Disease and other dementias are not only a major cause of morbidity and mortality in older populations, but also costly to the healthcare system. Understanding the use of healthcare for this population is critically important both for planning resource investments and for discovering areas where we can improve clinical management. One major gap in our knowledge is how direct healthcare spending and utilization change as the disease progresses -- starting at pre-clinical stages;thus current data on dementia-associated healthcare burdens may underestimate true costs and may not fully address management issues. However, existing studies rely on data with limited ability to examine costs across the ful spectrum of cognitive decline. We propose to address the knowledge and data gaps by applying Dartmouth's expertise in Medicare claims- based healthcare research to the epidemiologic resources and expertise of the Nurses'Health Study, an ongoing cohort that began in 1976, with 121,700 women age 30-55 years. The long-term goal is to use the rich longitudinal data on risk factors and cognitive measures in the Nurses'Health Study (NHS) for a larger study of the trajectory of healthcare spending related to cognitive decline by linking to Medicare administrative data. The NHS performed cognitive batteries every 2 years over 6-8 years, starting in 2000, on nearly 20,000 older women across the United States, which can provide the cognitive measures lacking in the claims data. Linking these data sources will yield a powerful resource for research;in addition to its much strength, the NHS is a large and geographically diverse sample, allowing detailed examination of healthcare costs and utilization by region and by other variables, such as co-morbidities. A limitation of the NHS is it includes nurses whose professional/educational attainment could lead to altered use of health care services and non-generalizable conclusions. Thus, this R21 is designed to: (1) establish the linkage between the NHS and CMS databases;(2) address the methodological concern that nurses have different utilization and spending patterns from the general population through comparison with the general Medicare population;and (3) generate initial data regarding the relationship between the spectrum of cognitive decline and healthcare use and costs (calibrated for any differences between these nurses and the general population). Specifically, after linkage of the NHS to Medicare claims data, this study will compare utilization among NHS participants versus the general Medicare population, and then begin to explore how level of cognitive decline (including the spectrum from no decline to cognitive impairment to dementia) relates to costs and utilization. With greater understanding of healthcare utilization patterns in NHS, this R21 will form the basis for future collaborative research between Dartmouth and NHS, leveraging one of the longest running epidemiologic research studies to inform new areas of health economic and services research, and potentially many other questions regarding mid-life risk factors and late life healthcare use.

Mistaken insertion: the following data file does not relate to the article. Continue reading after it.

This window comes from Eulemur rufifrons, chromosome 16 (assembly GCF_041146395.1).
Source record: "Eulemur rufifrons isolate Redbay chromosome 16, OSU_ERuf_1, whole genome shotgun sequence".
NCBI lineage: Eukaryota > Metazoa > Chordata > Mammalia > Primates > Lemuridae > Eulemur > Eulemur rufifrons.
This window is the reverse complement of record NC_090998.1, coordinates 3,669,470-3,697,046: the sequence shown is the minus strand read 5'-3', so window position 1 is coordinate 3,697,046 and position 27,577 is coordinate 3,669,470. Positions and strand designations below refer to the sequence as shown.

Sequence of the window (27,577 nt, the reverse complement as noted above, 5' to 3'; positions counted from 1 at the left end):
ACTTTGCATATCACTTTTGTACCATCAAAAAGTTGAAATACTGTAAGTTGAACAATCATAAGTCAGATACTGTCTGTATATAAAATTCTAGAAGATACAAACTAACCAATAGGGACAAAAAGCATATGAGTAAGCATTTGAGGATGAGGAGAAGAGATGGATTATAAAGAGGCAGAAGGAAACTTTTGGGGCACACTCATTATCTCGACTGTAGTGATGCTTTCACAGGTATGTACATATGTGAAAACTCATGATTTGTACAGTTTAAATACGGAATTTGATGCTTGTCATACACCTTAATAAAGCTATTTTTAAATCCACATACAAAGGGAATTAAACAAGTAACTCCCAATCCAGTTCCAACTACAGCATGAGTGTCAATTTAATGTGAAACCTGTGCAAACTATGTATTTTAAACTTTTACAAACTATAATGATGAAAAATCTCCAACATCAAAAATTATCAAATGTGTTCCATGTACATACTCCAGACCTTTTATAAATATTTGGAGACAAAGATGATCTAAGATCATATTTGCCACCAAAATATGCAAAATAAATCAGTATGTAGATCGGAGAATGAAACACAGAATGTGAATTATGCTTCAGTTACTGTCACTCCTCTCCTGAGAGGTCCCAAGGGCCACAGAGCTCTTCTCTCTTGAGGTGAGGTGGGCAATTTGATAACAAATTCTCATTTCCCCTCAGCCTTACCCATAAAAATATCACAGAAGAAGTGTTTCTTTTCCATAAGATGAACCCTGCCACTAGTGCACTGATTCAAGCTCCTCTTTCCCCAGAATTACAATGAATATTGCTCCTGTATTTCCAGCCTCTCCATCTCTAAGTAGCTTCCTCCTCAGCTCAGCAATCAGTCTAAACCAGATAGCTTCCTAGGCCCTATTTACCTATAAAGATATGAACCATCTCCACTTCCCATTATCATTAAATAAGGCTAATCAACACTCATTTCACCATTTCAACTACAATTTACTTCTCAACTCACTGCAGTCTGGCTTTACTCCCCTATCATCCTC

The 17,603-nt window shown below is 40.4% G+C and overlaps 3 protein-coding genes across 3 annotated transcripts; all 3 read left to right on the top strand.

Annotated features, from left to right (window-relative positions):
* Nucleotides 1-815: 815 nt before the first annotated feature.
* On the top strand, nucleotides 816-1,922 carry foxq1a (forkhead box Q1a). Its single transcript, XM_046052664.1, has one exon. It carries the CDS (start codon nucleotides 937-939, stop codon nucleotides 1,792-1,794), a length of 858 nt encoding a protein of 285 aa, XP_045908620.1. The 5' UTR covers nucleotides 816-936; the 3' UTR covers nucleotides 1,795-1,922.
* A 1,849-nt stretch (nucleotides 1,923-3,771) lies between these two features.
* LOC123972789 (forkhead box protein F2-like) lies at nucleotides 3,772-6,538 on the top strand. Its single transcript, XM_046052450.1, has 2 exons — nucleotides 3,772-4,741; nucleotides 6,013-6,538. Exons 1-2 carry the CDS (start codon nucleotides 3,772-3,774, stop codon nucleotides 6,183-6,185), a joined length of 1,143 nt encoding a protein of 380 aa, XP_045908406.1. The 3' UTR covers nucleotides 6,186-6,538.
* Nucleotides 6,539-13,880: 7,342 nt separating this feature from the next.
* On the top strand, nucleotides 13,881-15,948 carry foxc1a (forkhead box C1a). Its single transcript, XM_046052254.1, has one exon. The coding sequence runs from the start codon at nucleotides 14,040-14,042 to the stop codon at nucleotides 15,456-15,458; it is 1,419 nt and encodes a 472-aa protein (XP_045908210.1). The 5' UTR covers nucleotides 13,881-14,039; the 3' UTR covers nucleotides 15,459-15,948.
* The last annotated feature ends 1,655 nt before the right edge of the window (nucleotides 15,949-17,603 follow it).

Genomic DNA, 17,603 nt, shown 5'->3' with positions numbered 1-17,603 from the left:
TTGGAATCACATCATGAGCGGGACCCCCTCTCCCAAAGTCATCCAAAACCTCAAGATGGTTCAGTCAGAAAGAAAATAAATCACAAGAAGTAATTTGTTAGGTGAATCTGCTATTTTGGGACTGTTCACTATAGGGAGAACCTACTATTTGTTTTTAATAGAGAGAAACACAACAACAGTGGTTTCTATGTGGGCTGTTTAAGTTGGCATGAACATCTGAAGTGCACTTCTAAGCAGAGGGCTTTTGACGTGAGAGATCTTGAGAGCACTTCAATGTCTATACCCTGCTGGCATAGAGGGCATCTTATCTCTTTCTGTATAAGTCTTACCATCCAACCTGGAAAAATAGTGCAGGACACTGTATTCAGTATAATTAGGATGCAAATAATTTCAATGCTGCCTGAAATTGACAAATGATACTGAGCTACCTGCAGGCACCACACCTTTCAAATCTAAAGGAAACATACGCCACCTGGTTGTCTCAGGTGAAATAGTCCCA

Cognitive decline and dementia lead to significant morbidity and mortality among older adults. As the baby- boomer generation ages, it is critical that we understand how cognitive decline also affects use of healthcare services and costs to allow for population planning and also to identify opportunities to improve care. This study will examine how the spectrum of cognitive decline in older persons relates to healthcare use trajectories and spending.
|Bender, Alex C; Austin, Andrea M; Grodstein, Francine et al. (2017) Executive function, episodic memory, and Medicare expenditures. Alzheimers Dement 13:792-800|